Using Small-Group Office Hours to Maintain Community

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portrait of Marc Edwards smiling and looking at camera

Marc Edwards


Before leaving for Spring Break and the shift to remote teaching, I met with my students in Cell Structure and Function (BIOL 291) to discuss how we would structure the course for the rest of the term. I put students into four groups, with each group assigned to think about a particular aspect of the course (assessments, content delivery, labs, and office hours). After reminding them about the learning goals for the course and points of the course which were not flexible at this point in the term, I asked students to identify how they wanted the class to run across those four components. It felt important to me to give students authority to design the course to best meet their own capacities and needs. What emerged from this discussion was that students wanted to meet synchronously for small-group office hours every week, in four groups of 8 students each. Throughout the rest of the semester, these weekly conversations became a critical way for me to connect with and maintain the community that I had built with my students face-to-face. This approach emerged through meaningful, structured partnership with students.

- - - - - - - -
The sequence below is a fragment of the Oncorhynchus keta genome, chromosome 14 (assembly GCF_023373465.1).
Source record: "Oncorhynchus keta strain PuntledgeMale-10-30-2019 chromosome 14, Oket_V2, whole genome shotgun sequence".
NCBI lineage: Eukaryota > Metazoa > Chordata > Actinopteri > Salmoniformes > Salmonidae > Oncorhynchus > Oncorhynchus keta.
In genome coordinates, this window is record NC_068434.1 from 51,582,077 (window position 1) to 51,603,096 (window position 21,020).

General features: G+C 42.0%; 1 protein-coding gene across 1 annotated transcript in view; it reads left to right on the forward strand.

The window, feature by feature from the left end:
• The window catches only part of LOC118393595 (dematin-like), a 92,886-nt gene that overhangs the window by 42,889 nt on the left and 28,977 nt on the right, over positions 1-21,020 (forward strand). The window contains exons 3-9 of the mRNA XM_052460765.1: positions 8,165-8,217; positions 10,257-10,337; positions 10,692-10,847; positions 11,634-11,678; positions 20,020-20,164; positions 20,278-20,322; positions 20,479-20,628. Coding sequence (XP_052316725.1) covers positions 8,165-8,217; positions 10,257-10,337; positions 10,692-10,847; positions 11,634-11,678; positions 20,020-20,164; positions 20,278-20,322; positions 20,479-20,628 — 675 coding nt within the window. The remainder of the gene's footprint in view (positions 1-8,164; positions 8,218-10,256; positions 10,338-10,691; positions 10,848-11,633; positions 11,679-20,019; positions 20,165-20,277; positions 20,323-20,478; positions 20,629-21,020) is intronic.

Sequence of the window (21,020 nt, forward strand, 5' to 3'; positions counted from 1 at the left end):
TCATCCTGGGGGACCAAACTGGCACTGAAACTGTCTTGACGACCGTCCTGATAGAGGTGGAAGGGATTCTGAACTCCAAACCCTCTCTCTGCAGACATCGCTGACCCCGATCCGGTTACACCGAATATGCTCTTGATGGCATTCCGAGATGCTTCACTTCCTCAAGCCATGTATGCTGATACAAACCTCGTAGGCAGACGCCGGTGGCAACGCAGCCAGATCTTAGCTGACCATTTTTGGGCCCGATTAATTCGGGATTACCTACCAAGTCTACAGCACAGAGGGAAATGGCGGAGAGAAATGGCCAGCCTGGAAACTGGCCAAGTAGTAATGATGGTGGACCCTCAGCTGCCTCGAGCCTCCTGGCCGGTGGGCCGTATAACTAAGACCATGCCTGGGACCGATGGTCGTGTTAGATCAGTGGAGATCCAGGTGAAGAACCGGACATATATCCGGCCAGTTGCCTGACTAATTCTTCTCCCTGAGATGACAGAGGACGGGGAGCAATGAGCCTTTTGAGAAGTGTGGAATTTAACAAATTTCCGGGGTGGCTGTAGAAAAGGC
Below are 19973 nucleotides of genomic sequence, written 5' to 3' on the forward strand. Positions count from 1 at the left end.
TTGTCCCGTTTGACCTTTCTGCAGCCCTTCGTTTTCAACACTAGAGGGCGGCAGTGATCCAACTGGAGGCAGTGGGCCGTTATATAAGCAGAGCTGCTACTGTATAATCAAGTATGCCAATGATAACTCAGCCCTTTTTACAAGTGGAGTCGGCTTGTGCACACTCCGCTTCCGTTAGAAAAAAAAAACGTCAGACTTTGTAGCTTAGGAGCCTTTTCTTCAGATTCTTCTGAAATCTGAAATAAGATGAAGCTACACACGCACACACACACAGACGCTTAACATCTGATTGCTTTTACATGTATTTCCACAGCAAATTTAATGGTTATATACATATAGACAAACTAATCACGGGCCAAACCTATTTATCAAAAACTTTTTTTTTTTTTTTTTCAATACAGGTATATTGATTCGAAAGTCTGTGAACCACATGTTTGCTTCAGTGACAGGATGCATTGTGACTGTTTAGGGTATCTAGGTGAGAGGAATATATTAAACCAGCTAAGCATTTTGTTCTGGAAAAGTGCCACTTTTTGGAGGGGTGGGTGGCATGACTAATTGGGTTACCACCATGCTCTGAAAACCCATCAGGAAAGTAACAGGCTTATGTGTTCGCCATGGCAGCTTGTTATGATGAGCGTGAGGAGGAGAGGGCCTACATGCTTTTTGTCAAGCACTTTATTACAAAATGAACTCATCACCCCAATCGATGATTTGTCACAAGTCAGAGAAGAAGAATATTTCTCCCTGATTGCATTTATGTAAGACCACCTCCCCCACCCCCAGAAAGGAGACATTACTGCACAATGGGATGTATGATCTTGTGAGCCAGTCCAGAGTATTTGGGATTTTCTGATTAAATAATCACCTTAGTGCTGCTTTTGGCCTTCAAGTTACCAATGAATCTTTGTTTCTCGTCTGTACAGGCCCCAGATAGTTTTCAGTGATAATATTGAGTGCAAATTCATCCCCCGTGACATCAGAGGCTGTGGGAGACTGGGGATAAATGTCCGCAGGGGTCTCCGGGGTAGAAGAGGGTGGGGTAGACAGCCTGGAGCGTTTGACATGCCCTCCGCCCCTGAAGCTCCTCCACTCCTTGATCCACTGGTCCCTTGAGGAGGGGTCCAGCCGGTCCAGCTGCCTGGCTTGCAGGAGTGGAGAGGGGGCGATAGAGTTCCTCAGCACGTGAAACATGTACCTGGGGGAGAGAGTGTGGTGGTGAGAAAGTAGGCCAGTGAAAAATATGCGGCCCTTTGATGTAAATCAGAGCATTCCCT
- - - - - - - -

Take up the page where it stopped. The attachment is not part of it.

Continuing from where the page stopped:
Student end-of-course evaluations spoke to the positive impact that this approach had on their learning and sense of engagement with the course. One student wrote, “I really appreciated how Professor Edwards split the class into groups to hold office hours with us throughout the week after moving to remote learning…. During the first half of the semester, he held several office hours a week to ensure that every student could attend one session. In the second half, he split us up into groups of around 8 to make sure we all got the chance to answer questions. He was very committed to supporting students through every aspect of the course. I especially appreciate that he was willing to meet students where they were.” Another student shared how this approach fostered a sense of belonging in the course for them: “Professor Edwards always encouraged engagement in class and office hours. It was a big part of the class. Our ideas were always listened to and answered well in my experience. The environment felt inclusive.” Finally, a third student spoke about how encouraging messaging around attending office hours helped them engage with office hours. This student wrote, “The professor always encouraged us to come to office hours and told us not to base our [sense of our] capabilities off of someone else in the class, which helped me gain confidence in my Biology knowledge and also in participating more.